At first Marie walked a bit in the village but she soon stopped, for wherever she went she was followed by a curious throng of children and adults who stared at her strange clothing. She fancied that the women looked with disapproval on her bright blouses and print dresses -the Japanese prefer subdued colors—and at her make-up and the brisk, assured manner of her car-

riage. And always there were questions about America—nobody could quite understand the idea of Canada: Weren’t they treated badly during the war because they were Japanese? And Marie, until she tired of it, would answer hotly that it hadn’t been bad at all, that she had been treated well in the land of her birth and that it wasn’t America either—it was Canada.

She was sick for ten days from dysentery and her skin erupted into sores because of the change in diet. They ate only rice with boiled wheat, with side dishes of pumpkin and sweet potato. Marie longed for slices of thin bread and butter and a cup of good Canadian coffee instead of the thin yellow Japanese tea.

She lived three months in the village. Then, providentially, a distant Seattleborn cousin, a woman of about sixty, sent for her to live with her in Yokohama. Here she got a job with the U. S. Occupation Forces and because she had taken shorthand at West Vancouver High she was paid two thousand yen a month instead of the thousand the other girls got. This is a little more than six dollars.

A Chesterfield in Tokyo

As Japan progressed, so did Marie. When civilian airlines were allowed to fly into the country, she got a job at the office of North West Airlines in Tokyo. Here her knowledge of idiomatic English stood her in good stead. About a year later, when foreign traders were admitted, she went to work in the offices of Barclay and Company, a Seattle firm of exporters and importers. Here she met and married a rising young executive named Peter Katzuno, who was born in the United States.

The Katzunos live in the crowded residential district of Denen-Cho-Fu on the outskirts of Tokyo where the neat little Japanese homes sit perched on their gardens by the thousands, like locusts on a persimmon tree. It is a far cry from West Vancouver or Burnaby. Each of these little homes, with its tile roof and its paper-thin walls, is almost identical with all the others. Each is furnished with the Spartan good taste that marks all Japanese interiors: the tatami matting on the

floor, the little black lacquer table in the centre at which you squat on cushions, the charcoal brazier with its two glowing coals in the corner, the recess in one wall where a single Japanese scroll and perhaps a vase of flowers or a carved figure accents the almost complete lack of furnishings. There is no bed or couch anywhere in sight, only some heavy mattresses and quilts stowed away behind one of the wafer-thin sliding panels, to be brought out when night falls ^nd living room becomes bedroom until dawn.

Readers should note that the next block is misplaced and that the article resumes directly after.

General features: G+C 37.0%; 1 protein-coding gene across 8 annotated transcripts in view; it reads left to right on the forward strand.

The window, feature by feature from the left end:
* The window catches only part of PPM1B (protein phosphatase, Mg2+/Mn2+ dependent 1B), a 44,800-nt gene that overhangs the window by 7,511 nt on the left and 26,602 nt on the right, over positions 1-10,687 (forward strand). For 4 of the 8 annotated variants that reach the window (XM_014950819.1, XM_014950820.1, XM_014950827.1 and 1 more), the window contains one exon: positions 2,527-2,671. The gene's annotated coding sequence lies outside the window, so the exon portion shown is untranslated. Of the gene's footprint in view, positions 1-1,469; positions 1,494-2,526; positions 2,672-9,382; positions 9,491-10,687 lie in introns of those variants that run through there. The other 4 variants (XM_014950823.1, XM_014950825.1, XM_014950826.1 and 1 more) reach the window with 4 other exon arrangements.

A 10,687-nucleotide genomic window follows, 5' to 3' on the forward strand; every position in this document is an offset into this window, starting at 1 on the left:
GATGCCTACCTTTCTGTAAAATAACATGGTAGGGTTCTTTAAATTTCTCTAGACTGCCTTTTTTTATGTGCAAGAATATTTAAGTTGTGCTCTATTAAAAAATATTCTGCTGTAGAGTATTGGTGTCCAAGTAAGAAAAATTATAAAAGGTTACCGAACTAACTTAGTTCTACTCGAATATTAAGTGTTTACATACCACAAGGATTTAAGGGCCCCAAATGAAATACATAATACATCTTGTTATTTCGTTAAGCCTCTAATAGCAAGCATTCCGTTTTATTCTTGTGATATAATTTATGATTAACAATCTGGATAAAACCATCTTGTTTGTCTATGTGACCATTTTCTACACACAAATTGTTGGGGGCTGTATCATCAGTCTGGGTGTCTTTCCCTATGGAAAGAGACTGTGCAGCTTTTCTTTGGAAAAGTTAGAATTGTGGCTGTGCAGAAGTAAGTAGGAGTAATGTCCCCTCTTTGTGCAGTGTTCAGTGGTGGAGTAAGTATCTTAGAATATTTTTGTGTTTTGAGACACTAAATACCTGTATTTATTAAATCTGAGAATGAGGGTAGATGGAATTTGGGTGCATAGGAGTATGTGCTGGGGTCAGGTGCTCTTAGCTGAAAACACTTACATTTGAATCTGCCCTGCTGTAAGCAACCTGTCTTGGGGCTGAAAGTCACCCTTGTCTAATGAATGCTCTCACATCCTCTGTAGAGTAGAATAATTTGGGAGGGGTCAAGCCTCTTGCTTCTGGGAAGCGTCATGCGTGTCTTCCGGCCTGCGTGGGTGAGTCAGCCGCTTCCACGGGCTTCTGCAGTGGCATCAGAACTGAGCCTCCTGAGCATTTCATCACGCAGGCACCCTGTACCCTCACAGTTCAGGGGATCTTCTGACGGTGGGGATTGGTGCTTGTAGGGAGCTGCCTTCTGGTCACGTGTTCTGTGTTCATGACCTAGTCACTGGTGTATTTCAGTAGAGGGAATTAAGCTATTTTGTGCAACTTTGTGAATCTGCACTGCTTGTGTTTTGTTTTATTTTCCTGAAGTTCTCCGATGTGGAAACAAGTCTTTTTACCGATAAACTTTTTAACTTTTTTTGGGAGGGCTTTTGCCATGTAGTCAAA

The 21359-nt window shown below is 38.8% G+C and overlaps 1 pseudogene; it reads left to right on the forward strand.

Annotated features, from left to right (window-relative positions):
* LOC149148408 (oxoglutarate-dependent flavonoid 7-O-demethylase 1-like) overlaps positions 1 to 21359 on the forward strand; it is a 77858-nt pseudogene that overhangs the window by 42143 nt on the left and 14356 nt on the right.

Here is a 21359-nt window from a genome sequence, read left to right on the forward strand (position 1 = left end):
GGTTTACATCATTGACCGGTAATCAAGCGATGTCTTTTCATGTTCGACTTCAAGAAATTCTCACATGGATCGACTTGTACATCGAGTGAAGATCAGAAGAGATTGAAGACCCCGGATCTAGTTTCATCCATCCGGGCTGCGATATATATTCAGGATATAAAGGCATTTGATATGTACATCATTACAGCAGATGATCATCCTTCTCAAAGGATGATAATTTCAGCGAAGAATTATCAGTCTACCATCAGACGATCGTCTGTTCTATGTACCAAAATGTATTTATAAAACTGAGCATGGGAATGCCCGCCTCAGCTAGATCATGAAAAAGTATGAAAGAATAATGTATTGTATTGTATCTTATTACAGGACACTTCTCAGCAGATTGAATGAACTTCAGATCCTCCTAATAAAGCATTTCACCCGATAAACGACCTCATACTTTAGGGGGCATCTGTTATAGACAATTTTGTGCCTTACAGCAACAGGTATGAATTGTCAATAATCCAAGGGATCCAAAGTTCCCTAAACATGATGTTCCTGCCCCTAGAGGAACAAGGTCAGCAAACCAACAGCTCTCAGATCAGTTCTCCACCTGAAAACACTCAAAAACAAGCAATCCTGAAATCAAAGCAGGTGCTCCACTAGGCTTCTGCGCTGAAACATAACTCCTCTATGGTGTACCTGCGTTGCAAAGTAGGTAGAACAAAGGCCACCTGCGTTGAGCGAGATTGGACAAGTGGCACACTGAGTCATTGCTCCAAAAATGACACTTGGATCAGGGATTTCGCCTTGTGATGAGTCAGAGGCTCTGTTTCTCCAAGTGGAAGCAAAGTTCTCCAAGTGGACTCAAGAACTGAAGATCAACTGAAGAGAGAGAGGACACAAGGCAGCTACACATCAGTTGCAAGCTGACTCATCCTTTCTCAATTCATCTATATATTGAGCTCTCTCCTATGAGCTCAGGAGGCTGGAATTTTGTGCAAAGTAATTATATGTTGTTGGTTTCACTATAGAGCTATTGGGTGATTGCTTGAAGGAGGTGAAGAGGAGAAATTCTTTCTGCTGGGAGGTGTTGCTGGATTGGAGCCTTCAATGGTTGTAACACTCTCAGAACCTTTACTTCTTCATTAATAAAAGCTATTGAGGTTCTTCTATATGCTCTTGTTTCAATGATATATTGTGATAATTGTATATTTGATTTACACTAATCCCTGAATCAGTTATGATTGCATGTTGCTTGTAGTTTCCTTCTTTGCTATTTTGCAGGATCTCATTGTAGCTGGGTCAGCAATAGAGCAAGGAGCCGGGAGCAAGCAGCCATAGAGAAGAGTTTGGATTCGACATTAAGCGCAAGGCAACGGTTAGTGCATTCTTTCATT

It is said that you can walk into any one of these little homes and feel that you have been in them all. The Katzunos’ house is the one exception. It is as tiny as the others, and from the outside just as austere. But when you slide back the panels and step into the little front room you might easily be back in Canada. For here is a chesterfield and an easy chair and another upright chair, a card table, a photograph in a frame and a picture on the wall and some books showing and some bric-à-brac too. There is a pile of magazines and several vases and, in one corner, a faded-green satin souvenir cushion on which have been embroidered the words “Banff, Alberta.”

Here Marie and her husband live, with Marie’s parents and her little six-month-old daughter, named Carol because she was born just before

Christmas. Peter has risen to general manager of his company, a Japanese affiliate of Barclay’s called Tokyo Sales, and he is paid well by Japanese standards. He gets 50,000 yen a month, which comes to around $140 in our currency. The Katzuno’s pay 3,300 a month rent on their little house, or less than $10. Their groceries cost them 5,000 yen and their meat 3,000 But a pair of American-style shoes comes to 4,800. Japanese houses are cold, and both are used to Western comforts, so the heating bill is more than the rent. All in all, they spend almost all they make but manage to live fairly well.

They live quite differently from their neighbors, the Tsukimatos, who are in the dwarf-tree business. The Tsukimatos sleep and squat on the floor but the Katzunos have a proper bed and bedroom. The Tsukimatos have no washing machine but Mrs. Katzuno has managed to get a small one for little Carol’s Curity diapers, which she vastly prefers to the loincloth affairs that Japanese mothers make for their babies from old kimono sleeves. The Tsukimatos have a recess in the floor where glowing pieces of charcoal partially heat the house, but the Katzunos have a modern gas heater. The Tsukimatos eat soybean soup and rice for breakfast. The Katzunos prefer toast and coffee, although they do have Japanese food with chopsticks on occasion.